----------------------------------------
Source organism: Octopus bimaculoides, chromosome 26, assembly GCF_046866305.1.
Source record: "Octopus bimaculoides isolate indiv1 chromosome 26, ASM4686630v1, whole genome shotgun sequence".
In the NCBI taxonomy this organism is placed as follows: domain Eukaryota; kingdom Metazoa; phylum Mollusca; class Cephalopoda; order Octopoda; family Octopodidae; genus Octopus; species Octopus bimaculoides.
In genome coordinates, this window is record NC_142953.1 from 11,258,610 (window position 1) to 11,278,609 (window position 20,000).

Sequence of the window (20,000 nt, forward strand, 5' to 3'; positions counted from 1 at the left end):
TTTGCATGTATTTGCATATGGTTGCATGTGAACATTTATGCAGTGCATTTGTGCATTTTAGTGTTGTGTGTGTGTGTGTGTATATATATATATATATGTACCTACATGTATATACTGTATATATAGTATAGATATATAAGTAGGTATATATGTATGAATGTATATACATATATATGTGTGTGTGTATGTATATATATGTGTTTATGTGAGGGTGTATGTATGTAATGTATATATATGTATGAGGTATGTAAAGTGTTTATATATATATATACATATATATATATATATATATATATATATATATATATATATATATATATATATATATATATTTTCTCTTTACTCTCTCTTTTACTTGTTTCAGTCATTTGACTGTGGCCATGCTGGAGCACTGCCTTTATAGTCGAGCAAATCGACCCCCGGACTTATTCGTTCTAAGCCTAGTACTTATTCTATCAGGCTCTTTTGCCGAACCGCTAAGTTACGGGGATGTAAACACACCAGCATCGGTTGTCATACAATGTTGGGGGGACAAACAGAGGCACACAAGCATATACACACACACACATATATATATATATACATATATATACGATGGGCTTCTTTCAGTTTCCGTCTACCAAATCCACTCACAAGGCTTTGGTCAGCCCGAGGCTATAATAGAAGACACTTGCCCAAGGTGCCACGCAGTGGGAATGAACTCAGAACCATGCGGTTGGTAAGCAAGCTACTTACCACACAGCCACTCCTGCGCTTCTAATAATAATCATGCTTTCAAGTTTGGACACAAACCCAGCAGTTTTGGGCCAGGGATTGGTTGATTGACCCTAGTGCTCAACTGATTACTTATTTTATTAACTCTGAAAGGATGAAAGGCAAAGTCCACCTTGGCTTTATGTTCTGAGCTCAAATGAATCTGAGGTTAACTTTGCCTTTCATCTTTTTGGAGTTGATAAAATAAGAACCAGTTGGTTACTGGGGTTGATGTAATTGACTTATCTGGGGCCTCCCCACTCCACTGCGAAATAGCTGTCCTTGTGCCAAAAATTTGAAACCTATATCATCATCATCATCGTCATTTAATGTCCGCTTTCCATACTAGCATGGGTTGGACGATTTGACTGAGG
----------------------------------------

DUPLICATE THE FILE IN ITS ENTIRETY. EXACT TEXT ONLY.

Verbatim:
Source organism: Octopus bimaculoides, chromosome 26, assembly GCF_046866305.1.
Source record: "Octopus bimaculoides isolate indiv1 chromosome 26, ASM4686630v1, whole genome shotgun sequence".
In the NCBI taxonomy this organism is placed as follows: domain Eukaryota; kingdom Metazoa; phylum Mollusca; class Cephalopoda; order Octopoda; family Octopodidae; genus Octopus; species Octopus bimaculoides.
In genome coordinates, this window is record NC_142953.1 from 11,258,610 (window position 1) to 11,278,609 (window position 20,000).

Sequence of the window (20,000 nt, forward strand, 5' to 3'; positions counted from 1 at the left end):
TTTGCATGTATTTGCATATGGTTGCATGTGAACATTTATGCAGTGCATTTGTGCATTTTAGTGTTGTGTGTGTGTGTGTGTATATATATATATATATGTACCTACATGTATATACTGTATATATAGTATAGATATATAAGTAGGTATATATGTATGAATGTATATACATATATATGTGTGTGTGTATGTATATATATGTGTTTATGTGAGGGTGTATGTATGTAATGTATATATATGTATGAGGTATGTAAAGTGTTTATATATATATATACATATATATATATATATATATATATATATATATATATATATATATATATATATATATATATTTTCTCTTTACTCTCTCTTTTACTTGTTTCAGTCATTTGACTGTGGCCATGCTGGAGCACTGCCTTTATAGTCGAGCAAATCGACCCCCGGACTTATTCGTTCTAAGCCTAGTACTTATTCTATCAGGCTCTTTTGCCGAACCGCTAAGTTACGGGGATGTAAACACACCAGCATCGGTTGTCATACAATGTTGGGGGGACAAACAGAGGCACACAAGCATATACACACACACACATATATATATATATACATATATATACGATGGGCTTCTTTCAGTTTCCGTCTACCAAATCCACTCACAAGGCTTTGGTCAGCCCGAGGCTATAATAGAAGACACTTGCCCAAGGTGCCACGCAGTGGGAATGAACTCAGAACCATGCGGTTGGTAAGCAAGCTACTTACCACACAGCCACTCCTGCGCTTCTAATAATAATCATGCTTTCAAGTTTGGACACAAACCCAGCAGTTTTGGGCCAGGGATTGGTTGATTGACCCTAGTGCTCAACTGATTACTTATTTTATTAACTCTGAAAGGATGAAAGGCAAAGTCCACCTTGGCTTTATGTTCTGAGCTCAAATGAATCTGAGGTTAACTTTGCCTTTCATCTTTTTGGAGTTGATAAAATAAGAACCAGTTGGTTACTGGGGTTGATGTAATTGACTTATCTGGGGCCTCCCCACTCCACTGCGAAATAGCTGTCCTTGTGCCAAAAATTTGAAACCTATATCATCATCATCATCGTCATTTAATGTCCGCTTTCCATACTAGCATGGGTTGGACGATTTGACTGAGG